Found 4 items, similar to title.
English → Indonesian
English → Indonesian
English → English
n 1: a heading that names a statute or legislative bill; may give
a brief summary of the matters it deals with; “Title 8
provided federal help for schools”
[syn: statute title
2: the name of a work of art or literary composition etc.; "he
looked for books with the word `jazz' in the title“; ”
refused to give titles to his paintings“; ”
I can never
remember movie titles"
3: a general or descriptive heading for a section of a written
work; “the novel had chapter titles”
4: the status of being a champion; “he held the title for two
5: a legal document signed and sealed and delivered to effect a
transfer of property and to show the legal right to
possess it; “he signed the deed”
; “he kept the title to
his car in the glove compartment”
, deed of conveyance
6: an identifying appellation signifying status or function:
e.g. Mr. or General; “the professor didn't like his
friends to use his formal title”
[syn: title of respect
7: an established or recognized right; “a strong legal claim to
; “he had no documents confirming his title
to his father's estate”
; “he staked his claim”
8: (usually plural) written material introduced into a movie or
TV show to give credits or represent dialogue or explain
an action; “the titles go by faster than I can read”
9: an appellation signifying nobility; "`your majesty' is the
appropriate title to use in addressing a king"
10: an informal right to something; “his claim on her
; “his title to fame”
v 1: give a title to [syn: entitle
2: designate by an identifying term; "They styled their nation
`The Confederate States'" [syn: style
English → English
(kloud), n. [Prob. fr. AS. cl[=u]d a rock or
hillock, the application arising from the frequent
resemblance of clouds to rocks or hillocks in the sky or
1. A collection of visible vapor, or watery particles,
suspended in the upper atmosphere.
I do set my bow in the cloud. --Gen. ix. 13.
Note: A classification of clouds according to their chief
forms was first proposed by the meteorologist Howard,
and this is still substantially employed. The following
varieties and subvarieties are recognized:
. This is the most elevated of all the forms
of clouds; is thin, long-drawn, sometimes looking like
carded wool or hair, sometimes like a brush or room,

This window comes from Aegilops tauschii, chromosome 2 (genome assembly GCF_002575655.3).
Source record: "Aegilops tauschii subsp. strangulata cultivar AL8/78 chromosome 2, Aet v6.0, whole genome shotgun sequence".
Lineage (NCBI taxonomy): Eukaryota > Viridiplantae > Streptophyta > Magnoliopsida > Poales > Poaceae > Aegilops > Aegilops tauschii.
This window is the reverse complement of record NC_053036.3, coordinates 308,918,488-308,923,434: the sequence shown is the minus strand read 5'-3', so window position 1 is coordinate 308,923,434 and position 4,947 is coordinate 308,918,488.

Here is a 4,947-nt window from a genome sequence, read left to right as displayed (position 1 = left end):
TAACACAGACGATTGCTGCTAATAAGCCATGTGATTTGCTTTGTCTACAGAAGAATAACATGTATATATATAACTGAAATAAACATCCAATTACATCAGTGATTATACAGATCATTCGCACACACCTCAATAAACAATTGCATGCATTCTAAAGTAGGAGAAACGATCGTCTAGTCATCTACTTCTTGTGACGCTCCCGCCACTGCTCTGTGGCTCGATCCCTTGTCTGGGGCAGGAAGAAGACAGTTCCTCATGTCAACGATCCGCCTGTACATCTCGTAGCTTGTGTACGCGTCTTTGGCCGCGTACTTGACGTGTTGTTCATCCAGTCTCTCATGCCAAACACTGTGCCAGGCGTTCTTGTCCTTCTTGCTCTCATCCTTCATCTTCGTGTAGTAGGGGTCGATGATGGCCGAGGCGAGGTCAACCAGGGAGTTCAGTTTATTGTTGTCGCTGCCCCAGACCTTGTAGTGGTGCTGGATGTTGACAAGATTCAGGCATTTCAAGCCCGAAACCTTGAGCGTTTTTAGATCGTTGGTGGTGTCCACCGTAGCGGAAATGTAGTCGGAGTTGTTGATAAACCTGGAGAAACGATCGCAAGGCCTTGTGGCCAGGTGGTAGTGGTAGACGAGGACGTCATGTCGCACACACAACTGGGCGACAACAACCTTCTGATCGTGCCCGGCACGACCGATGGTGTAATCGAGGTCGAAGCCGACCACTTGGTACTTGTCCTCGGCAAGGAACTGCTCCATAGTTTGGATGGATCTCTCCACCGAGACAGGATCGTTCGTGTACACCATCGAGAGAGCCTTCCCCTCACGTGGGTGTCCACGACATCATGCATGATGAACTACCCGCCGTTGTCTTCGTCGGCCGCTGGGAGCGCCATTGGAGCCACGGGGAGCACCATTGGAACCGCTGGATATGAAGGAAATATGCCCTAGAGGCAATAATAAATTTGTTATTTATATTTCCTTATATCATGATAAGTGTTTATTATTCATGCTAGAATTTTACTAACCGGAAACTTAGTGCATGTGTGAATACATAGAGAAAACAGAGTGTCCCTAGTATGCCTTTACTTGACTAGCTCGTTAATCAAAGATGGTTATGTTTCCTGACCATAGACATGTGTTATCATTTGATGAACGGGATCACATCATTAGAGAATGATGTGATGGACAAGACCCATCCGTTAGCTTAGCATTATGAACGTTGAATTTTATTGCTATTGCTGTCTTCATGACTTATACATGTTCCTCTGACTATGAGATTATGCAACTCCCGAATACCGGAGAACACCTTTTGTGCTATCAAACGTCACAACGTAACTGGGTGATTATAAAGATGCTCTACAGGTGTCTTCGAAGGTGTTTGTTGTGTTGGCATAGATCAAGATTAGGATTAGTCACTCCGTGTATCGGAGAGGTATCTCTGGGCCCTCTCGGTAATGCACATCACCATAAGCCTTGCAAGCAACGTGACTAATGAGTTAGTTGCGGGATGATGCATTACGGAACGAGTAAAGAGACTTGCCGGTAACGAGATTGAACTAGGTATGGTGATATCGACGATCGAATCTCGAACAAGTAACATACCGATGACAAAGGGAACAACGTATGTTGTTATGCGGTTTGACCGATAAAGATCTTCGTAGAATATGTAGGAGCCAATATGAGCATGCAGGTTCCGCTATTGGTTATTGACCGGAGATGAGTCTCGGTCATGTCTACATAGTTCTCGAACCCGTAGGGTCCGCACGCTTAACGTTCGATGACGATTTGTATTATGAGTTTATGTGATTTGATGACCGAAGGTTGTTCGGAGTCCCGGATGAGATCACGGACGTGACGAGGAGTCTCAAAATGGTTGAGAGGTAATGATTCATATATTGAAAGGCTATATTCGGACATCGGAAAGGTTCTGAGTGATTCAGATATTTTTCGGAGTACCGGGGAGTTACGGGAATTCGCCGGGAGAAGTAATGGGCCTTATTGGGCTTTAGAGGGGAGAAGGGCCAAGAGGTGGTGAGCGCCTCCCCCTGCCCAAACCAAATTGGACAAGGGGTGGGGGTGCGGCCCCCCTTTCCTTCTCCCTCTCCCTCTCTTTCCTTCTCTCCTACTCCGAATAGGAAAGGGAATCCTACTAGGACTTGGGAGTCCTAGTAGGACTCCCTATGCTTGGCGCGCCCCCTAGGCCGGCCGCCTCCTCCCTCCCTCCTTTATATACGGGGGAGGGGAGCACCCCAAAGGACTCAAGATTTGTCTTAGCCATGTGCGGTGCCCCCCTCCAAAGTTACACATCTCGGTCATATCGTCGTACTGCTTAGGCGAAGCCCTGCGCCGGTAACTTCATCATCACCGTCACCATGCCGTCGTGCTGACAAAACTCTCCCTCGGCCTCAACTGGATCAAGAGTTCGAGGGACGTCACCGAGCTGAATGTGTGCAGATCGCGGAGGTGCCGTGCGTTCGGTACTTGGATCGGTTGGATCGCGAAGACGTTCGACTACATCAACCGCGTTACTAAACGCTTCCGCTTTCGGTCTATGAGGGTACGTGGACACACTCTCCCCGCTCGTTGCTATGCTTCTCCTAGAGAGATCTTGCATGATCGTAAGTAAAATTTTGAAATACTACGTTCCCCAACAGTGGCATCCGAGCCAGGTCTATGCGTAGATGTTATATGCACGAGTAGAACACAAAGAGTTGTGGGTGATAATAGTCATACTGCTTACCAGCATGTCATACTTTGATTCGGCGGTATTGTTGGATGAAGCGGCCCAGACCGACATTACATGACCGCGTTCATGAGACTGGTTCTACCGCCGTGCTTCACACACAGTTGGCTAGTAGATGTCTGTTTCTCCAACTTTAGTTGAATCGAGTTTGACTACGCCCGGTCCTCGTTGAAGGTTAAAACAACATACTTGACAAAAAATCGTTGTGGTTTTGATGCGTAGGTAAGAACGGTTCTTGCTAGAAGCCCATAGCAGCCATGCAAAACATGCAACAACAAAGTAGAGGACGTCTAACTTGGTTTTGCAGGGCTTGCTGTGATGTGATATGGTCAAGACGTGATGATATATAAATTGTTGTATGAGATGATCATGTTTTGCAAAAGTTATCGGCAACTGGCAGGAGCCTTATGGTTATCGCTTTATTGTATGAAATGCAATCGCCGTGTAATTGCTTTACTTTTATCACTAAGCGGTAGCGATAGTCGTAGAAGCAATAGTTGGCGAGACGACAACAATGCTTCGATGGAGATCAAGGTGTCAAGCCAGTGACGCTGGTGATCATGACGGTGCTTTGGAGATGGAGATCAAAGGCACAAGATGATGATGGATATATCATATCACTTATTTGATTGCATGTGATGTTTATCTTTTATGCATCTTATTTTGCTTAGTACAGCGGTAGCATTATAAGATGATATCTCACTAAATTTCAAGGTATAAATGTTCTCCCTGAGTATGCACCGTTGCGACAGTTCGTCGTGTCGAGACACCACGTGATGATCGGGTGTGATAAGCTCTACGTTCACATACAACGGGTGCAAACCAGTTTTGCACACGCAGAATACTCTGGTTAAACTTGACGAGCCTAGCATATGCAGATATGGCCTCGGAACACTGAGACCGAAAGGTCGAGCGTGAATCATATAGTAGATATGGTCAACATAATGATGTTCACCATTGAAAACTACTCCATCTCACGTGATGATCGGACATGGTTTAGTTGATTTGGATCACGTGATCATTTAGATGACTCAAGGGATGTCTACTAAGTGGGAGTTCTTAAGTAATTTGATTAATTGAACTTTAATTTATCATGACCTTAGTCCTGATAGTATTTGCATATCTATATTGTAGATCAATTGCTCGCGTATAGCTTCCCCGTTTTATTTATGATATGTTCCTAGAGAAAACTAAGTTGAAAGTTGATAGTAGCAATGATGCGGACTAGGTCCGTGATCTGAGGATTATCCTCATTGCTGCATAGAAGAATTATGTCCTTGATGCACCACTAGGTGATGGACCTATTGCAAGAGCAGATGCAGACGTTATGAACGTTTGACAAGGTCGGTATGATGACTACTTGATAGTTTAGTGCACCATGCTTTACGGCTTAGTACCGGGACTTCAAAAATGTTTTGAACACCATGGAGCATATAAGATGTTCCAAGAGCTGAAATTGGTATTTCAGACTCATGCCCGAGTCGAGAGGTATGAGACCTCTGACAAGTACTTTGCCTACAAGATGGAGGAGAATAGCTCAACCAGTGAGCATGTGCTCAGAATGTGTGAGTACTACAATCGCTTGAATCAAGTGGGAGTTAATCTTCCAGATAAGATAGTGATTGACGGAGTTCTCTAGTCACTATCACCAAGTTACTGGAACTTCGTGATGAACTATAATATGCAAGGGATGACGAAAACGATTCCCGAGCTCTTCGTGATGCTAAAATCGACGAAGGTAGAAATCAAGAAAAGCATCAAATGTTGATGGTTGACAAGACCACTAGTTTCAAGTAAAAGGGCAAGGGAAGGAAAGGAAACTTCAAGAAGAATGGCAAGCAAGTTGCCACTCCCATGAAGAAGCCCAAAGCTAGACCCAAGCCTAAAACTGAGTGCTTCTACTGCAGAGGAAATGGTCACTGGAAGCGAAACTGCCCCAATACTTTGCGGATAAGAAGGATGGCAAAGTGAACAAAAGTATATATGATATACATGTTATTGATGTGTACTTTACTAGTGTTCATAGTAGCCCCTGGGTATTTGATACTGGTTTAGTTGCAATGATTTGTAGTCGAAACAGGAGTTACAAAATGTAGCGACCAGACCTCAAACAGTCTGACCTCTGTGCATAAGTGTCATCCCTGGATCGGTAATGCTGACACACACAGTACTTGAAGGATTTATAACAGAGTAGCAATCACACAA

sometimes in curl-like or fleecelike patches. It is
the cat's-tail of the sailor, and the mare's-tail of
. This form appears in large masses of a
hemispherical form, or nearly so, above, but flat
below, one often piled above another, forming great
clouds, common in the summer, and presenting the
appearance of gigantic mountains crowned with snow. It
often affords rain and thunder gusts.
. This form appears in layers or bands
. This form is characterized by its uniform
gray tint and ragged edges; it covers the sky in
seasons of continued rain, as in easterly storms, and
is the proper rain cloud. The name is sometimes used
to denote a raining cumulus, or cumulostratus.
. This form consists, like the cirrus,
of thin, broken, fleecelice clouds, but the parts are
more or less rounded and regulary grouped. It is
popularly called mackerel sky.
. In this form the patches of cirrus
coalesce in long strata, between cirrus and stratus.
. A form between cumulus and stratus,
often assuming at the horizon a black or bluish tint.
, cloud, motionless, or nearly so, lying near
or in contact with the earth's surface. -- Storm scud
, cloud lying quite low, without form, and driven
rapidly with the wind.
2. A mass or volume of smoke, or flying dust, resembling
vapor. “A thick cloud of incense.”
--Ezek. viii. 11.
3. A dark vein or spot on a lighter material, as in marble;
hence, a blemish or defect; as, a cloud upon one's
reputation; a cloud on a title.
4. That which has a dark, lowering, or threatening aspect;
that which temporarily overshadows, obscures, or
depresses; as, a cloud of sorrow; a cloud of war; a cloud
upon the intellect.
5. A great crowd or multitude; a vast collection. “So great
a cloud of witnesses.”
--Heb. xii. 1.
6. A large, loosely-knitted scarf, worn by women about the
Cloud on a
(or the) title
(Law), a defect of title,
usually superficial and capable of removal by release,
decision in equity, or legislation.
To be under a cloud
, to be under suspicion or in disgrace;
to be in disfavor.
In the clouds
, in the realm of facy and imagination; beyond